Feeds

Novell: in it for the interop, not the money

Stats show unanimous support for MS deal

Secure remote control for conventional and virtual desktops

A jointly sponsored Microsoft and Novell survey purporting strong customer support for the companies’ controversial alliance looks like back firing on Novell.

While the poll of 201 IT executives with “significant” purchasing power found near unanimous support for interoperability between Linux and Windows, relatively few said they’d actually pick Novell’s SuSE Linux Server (SLES) as a result of the deal.

Sixty seven per cent said they are “more likely” to now consider SLES. Ninety five per cent, though, said collaboration between Microsoft and Novell will increase interoperability of IT systems while 97 per cent want platform providers to improve interoperability between their systems.

Such findings are unlikely to help Novell close the sales and market-share gap on Red Hat - one of the deal’s objectives with Microsoft acting as a SLES reseller. The poll’s findings confirm statements from Novell’s management last week indicating company revenue for 2007 is unlikely to be affected by contributions from Microsoft. Revenue is actually expected to come in lower than expected revenue for 2006.

If anything, the companies’ alliance is likely to increase demands on Red Hat from customers for price discounts on the threat of switching. A recent Pacific Crest poll of 118 IT purchasers found 64 per cent consider a price discount “very important” to continuing to do business with Red Hat. A majority want between a quarter and a half off.

Publication of the unanimous findings of the Microsoft/Novell poll is the companies’ latest attempt to shore up a crumbling and questionable alliance.

Novell has been heavily criticized for getting into bed with Microsoft, while the companies have themselves publicly disagreed over whether Linux violates Windows patents – the patent protection covenant is one of the deal’s central themes.

Novell chief executive Ron Hovsepian said Linux does not infringe patents while Microsoft’s CEO Steve Ballmer has claimed that Linux does infringe on Microsoft’s patents. The agreement to disagree raises significant questions over whether a problem exists and what type of protection Novell customers get from Microsoft.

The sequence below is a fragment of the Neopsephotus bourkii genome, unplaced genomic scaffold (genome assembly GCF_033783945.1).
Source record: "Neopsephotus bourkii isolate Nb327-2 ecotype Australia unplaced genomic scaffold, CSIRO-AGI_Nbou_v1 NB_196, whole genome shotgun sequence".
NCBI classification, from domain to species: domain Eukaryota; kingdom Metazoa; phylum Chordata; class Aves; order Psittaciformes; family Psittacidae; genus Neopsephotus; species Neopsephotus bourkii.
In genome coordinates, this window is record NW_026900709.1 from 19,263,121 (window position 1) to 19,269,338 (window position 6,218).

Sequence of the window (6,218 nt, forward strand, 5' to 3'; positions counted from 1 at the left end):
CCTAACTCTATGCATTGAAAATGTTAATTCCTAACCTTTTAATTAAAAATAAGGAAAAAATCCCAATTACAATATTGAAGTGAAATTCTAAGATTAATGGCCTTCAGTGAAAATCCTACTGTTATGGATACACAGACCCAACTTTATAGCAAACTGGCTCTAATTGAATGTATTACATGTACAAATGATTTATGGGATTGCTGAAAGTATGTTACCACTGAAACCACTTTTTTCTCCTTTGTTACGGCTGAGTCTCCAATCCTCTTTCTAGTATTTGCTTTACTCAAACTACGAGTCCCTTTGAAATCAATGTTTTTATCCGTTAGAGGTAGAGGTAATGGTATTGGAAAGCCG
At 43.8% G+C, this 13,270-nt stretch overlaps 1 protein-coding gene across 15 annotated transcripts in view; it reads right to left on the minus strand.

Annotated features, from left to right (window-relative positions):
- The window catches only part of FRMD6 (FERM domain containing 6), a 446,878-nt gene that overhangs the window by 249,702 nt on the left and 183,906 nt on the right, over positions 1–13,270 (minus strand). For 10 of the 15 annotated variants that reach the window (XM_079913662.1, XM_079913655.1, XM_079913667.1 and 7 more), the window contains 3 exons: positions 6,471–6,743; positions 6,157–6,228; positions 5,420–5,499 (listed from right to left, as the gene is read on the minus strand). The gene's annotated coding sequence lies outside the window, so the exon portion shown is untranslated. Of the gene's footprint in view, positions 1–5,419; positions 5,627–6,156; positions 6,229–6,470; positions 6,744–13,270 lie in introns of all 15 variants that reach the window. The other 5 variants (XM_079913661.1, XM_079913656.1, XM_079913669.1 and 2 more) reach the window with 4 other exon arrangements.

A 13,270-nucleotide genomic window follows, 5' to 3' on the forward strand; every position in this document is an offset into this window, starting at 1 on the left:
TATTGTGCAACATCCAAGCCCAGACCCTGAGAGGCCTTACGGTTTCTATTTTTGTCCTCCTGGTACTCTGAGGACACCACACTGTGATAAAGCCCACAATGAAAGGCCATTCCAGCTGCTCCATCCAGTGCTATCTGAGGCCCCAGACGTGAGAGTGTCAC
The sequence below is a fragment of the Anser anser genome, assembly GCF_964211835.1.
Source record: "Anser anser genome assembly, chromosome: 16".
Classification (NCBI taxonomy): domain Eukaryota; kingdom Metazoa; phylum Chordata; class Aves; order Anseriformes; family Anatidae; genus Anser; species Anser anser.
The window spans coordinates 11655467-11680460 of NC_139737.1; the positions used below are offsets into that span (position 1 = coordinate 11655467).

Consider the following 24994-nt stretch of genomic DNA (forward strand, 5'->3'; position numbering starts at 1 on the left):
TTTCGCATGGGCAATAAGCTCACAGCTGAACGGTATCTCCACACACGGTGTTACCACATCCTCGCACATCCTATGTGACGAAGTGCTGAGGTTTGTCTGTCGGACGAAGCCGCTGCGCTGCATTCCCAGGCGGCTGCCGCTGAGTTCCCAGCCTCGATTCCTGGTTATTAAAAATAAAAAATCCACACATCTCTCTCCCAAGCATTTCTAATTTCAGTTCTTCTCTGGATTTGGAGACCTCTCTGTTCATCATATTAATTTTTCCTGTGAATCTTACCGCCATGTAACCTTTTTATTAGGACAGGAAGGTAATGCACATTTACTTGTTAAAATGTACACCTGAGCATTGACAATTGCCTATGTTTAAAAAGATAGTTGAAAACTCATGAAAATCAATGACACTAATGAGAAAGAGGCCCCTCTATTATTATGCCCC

The poll as a whole is also unlikely to dissuade those sceptical of Novell’s decision to get into bed with its former enemy. Novell has drawn on the research services of market research company Penn, Schoen & Berland, who lists Microsoft as a customer of eight years’ standing. Novell is not a customer, according to PSB’s web site.reg;

Providing a secure and efficient Helpdesk

More from The Register

next story
'Windows 9' LEAK: Microsoft's playing catchup with Linux
Multiple desktops and live tiles in restored Start button star in new vids
Not appy with your Chromebook? Well now it can run Android apps
Google offers beta of tricky OS-inside-OS tech
New 'Cosmos' browser surfs the net by TXT alone
No data plan? No WiFi? No worries ... except sluggish download speed
Greater dev access to iOS 8 will put us AT RISK from HACKERS
Knocking holes in Apple's walled garden could backfire, says securo-chap
NHS grows a NoSQL backbone and rips out its Oracle Spine
Open source? In the government? Ha ha! What, wait ...?
Google extends app refund window to two hours
You now have 120 minutes to finish that game instead of 15
Intel: Hey, enterprises, drop everything and DO HADOOP
Big Data analytics projected to run on more servers than any other app
prev story

Whitepapers

Secure remote control for conventional and virtual desktops
Balancing user privacy and privileged access, in accordance with compliance frameworks and legislation. Evaluating any potential remote control choice.
Saudi Petroleum chooses Tegile storage solution
A storage solution that addresses company growth and performance for business-critical applications of caseware archive and search along with other key operational systems.
High Performance for All
While HPC is not new, it has traditionally been seen as a specialist area – is it now geared up to meet more mainstream requirements?
Security for virtualized datacentres
Legacy security solutions are inefficient due to the architectural differences between physical and virtual environments.
Providing a secure and efficient Helpdesk
A single remote control platform for user support is be key to providing an efficient helpdesk. Retain full control over the way in which screen and keystroke data is transmitted.